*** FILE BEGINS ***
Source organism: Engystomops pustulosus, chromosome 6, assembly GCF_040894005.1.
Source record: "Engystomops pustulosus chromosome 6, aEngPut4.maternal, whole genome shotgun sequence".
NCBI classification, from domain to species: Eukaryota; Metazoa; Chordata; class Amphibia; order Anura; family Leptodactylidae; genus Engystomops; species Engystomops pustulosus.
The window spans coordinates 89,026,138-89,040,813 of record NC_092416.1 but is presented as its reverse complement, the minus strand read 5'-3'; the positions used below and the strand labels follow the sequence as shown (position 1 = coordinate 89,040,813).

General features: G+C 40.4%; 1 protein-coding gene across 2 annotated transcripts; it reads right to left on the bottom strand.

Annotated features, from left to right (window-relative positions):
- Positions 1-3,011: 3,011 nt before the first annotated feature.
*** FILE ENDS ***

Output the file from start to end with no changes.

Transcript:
Source organism: Engystomops pustulosus, chromosome 6, assembly GCF_040894005.1.
Source record: "Engystomops pustulosus chromosome 6, aEngPut4.maternal, whole genome shotgun sequence".
NCBI classification, from domain to species: Eukaryota; Metazoa; Chordata; class Amphibia; order Anura; family Leptodactylidae; genus Engystomops; species Engystomops pustulosus.
The window spans coordinates 89,026,138-89,040,813 of record NC_092416.1 but is presented as its reverse complement, the minus strand read 5'-3'; the positions used below and the strand labels follow the sequence as shown (position 1 = coordinate 89,040,813).

General features: G+C 40.4%; 1 protein-coding gene across 2 annotated transcripts; it reads right to left on the bottom strand.

Annotated features, from left to right (window-relative positions):
- Positions 1-3,011: 3,011 nt before the first annotated feature.